Regardless of the reason for building these thick-stone walls, these fortified towns have become the key to tasting the old world’s charms. So, if you love to explore the history of those fortified beauties, you can look into this list and find Europe’s top-walled towns.
Carcassonne is a beautiful medieval city located in Southeast France. Once you enter this city, you can taste the 13th-century world of glamorous towers and cobblestones. This walled city, with its 2 miles long rampart and 52 towers, is lively with tourists who come to explore a town classified as a World Heritage by UNESCO.
If you want to get the complete essence of the place, visit this fortified city at night when the place is free from crowds.
Rothenburg in Germany is one of the best-preserved walled towns in Germany. The cobbled alleys and the intact ramparts will lighten the visitors’ imagination. However, this Bavarian city that can be dated back to the fifteenth century will give a different experience to travelers. The monastery garden of this medieval town stills has precious medicinal herbs. And The Medieval Crime and Punishment Museum remains a witness to how people were disciplined in those barbaric times.
Lucca, in Tuscany, is a gateway to the old world. The Romanesque church and the piazzas give a relaxed ambiance to the city. To experience the elegance of a rich past, you can stroll through the main drag and visit some stores with old-world charm. But what makes Lucca an iconic city is its majestic ramparts that circle the city. Even though the town has the mightiest Renaissance wall, the cities haven’t seen any battle since 1430. Therefore, the locals use these ramparts like a park arranged with trees, making it a perfect path for an evening stroll or cycling.
If you want to witness the architectural marvel, you can visit the medieval ramparts built around Murten’s town. With the romantic castle that overlooks Lake Murten, expensive shops, outdoor cafes, and vineyards in the distance, this city will be the perfect place for you to spend your holidays. You can stroll through those ramparts to taste the town’s history and reminisce about the fierce Battle of Murten in 1476.
There were many walled cities in Europe; unfortunately, many tore down those majestic walls. But some towns still have maintained the walls and kept their medieval charms, thus keeping them separate from the rush and bustle of the outside world.
Charming Medieval Walled Cities in Europe
Suppose you’re a travel freak and love to indulge in the history and culture of the regions you visit. In that case, Europe will be your best destination, as it never disappoints with its historical stories and cultures. Moreover, a trip to the walled cities in Europe will have you questioning the conditions of cities and their fates in Roman times.
The medieval–walled European cities have attracted tourists from all over the world, and some of the walls also stand as barriers for protection.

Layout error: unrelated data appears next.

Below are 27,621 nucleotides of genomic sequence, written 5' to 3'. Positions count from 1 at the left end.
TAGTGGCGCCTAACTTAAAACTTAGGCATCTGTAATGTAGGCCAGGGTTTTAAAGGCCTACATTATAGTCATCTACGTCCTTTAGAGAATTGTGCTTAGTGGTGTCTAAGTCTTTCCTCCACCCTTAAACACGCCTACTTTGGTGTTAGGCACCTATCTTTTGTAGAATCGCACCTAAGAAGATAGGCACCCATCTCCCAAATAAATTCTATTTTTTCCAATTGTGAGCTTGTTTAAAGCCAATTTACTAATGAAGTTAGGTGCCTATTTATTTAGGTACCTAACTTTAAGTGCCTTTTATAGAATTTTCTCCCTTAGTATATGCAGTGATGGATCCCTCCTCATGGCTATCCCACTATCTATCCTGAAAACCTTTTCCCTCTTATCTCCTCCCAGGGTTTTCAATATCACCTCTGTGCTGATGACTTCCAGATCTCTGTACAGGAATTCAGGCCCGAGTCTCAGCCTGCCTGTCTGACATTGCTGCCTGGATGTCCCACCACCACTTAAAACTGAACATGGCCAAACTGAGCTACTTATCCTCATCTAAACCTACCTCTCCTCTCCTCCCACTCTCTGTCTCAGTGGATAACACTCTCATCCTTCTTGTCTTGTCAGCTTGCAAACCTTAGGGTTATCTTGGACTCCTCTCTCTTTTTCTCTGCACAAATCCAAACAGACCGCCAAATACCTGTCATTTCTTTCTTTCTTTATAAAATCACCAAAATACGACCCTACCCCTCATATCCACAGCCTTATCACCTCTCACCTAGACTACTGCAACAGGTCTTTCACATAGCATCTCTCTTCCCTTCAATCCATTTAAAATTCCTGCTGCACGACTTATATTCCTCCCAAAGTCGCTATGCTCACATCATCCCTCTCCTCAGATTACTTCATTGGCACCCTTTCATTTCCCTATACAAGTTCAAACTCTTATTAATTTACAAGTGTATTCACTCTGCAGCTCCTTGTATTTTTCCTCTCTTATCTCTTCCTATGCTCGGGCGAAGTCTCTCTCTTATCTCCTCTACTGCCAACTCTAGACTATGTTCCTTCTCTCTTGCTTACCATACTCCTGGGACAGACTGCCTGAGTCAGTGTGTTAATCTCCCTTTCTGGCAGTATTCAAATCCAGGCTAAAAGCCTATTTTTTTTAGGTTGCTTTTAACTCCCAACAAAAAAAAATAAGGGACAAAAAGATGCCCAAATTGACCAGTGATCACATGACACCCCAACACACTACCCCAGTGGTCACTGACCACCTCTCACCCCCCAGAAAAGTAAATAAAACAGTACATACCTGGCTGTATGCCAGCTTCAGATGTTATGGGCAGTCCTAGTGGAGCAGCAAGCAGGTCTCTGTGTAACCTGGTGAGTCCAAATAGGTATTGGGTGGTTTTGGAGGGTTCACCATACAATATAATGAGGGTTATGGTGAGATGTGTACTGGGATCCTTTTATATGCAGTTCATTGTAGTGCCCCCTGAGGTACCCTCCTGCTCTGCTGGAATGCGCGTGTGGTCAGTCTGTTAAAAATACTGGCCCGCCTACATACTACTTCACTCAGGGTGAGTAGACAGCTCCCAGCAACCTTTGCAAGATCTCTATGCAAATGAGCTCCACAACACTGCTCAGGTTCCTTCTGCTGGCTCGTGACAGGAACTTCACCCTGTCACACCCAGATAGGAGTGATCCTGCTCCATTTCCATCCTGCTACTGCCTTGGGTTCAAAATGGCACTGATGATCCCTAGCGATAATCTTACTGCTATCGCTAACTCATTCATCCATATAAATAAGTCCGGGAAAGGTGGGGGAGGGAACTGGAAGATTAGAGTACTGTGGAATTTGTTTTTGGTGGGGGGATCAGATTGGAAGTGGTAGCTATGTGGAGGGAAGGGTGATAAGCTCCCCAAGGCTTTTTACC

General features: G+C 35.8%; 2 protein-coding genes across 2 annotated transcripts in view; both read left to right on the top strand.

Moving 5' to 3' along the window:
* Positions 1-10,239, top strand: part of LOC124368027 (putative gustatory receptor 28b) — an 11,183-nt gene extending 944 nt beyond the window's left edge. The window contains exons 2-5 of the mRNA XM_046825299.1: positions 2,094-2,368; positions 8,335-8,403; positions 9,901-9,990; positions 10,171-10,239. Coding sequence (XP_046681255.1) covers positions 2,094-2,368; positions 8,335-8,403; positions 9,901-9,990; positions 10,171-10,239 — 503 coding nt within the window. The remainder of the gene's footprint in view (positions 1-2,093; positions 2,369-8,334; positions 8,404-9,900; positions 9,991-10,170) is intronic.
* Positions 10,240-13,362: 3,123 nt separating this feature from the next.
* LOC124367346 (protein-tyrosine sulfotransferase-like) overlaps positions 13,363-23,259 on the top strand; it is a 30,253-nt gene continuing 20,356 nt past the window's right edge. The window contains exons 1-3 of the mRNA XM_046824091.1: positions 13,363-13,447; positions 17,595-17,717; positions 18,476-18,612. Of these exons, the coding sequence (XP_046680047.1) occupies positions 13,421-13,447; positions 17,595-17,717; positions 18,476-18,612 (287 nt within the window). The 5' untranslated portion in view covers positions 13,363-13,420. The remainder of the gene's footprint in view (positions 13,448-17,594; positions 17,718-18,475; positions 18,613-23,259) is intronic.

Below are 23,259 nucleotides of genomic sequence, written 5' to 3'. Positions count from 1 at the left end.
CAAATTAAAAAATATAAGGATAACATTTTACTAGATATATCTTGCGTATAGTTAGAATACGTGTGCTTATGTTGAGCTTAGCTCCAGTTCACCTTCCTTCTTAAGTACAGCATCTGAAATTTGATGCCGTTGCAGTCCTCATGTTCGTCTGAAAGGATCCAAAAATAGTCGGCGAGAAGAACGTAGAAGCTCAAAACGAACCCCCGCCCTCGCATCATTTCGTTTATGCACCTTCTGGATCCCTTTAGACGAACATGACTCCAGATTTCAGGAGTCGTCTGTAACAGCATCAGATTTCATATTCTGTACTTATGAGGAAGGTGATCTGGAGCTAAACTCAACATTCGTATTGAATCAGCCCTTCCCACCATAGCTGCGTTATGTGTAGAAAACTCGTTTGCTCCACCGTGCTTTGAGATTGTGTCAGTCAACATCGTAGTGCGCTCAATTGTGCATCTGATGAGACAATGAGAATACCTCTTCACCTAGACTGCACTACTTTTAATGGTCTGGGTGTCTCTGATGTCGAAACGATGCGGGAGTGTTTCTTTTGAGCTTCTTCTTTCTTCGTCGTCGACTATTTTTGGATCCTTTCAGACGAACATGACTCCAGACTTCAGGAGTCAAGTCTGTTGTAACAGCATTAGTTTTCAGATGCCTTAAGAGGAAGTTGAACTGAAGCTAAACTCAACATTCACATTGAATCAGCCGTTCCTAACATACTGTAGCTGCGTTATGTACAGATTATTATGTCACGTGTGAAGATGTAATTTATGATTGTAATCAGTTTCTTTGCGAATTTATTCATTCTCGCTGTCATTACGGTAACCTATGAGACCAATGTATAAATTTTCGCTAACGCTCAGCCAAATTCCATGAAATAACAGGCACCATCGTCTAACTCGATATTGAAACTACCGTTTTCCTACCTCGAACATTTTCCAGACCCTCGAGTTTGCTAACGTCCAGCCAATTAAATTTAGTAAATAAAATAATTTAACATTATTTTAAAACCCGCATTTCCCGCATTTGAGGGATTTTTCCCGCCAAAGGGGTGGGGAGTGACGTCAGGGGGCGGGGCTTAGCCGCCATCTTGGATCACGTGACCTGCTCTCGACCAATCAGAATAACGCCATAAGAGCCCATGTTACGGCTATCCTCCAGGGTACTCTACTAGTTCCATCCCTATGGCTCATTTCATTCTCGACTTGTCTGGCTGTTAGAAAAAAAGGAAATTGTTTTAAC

This article has compiled a list of European cities that will not fail to charm you!
Dubrovnik in Croatia
Dubrovnik’s massive walls comprise 17 different towers and five bastions constructed between the 12th and 18th centuries. These walls are surrounded by beautiful cities that also have historical remains.
Segovia in Spain
It is located in Spain’s Castile-Leon region, which boasts a rich Roman legacy. The iconic city is surrounded by over two-mile-long walls comprising mesmerizing passages and windows for decoration. The enticing factor of the town lies in its rich cultural and historical heritage.
Nordlingen in Germany
This city is slightly different from the other medieval cities as it follows an urban infrastructure. It has five gates and eleven defenses surrounding it. It is also home to various tourist attractions like the renaissance and Baroque structured churches. However, one of the most exciting facts that attract tourists to this place is that it was formed by a dent caused by a meteor that fell on earth 15 million years ago.
Carcassonne in France
Carcassonne is one of France’s most culturally rich planes, comprising an impressive medieval wall of roughly two miles. It is one of the best historical structures of the cathedral of St. Michael church and many more. The Aude and Nabronne gates are also a must-visit around the place.
Rhodes in Greece
Rhodes is a Greek island below the Aegean Sea and is also declared one of the UNESCO world heritage sites. Because of the presence of one of the seven wonders, the Colossus of Rhodes, it is also a famous palace for all island lovers. The charming medieval walls of this island are present along the Temple of Apollo, the ancient stadium, and the Lindos Acropolis.
Valletta in Malta
The defense wall of Malta is one of the most popular in Europe. Even though Malta is one of the minor counties in Europe, it is still a great place to showcase its rich heritage due to its positioning of the country on the Mediterranean. It is also famous for having structures like Fort Saint Elmo and many others.
The country’s entrance gates open the visitor’s heart to this country. This medieval city is painted in colors and shines bright with the attraction of the gigantic 4-mile wall.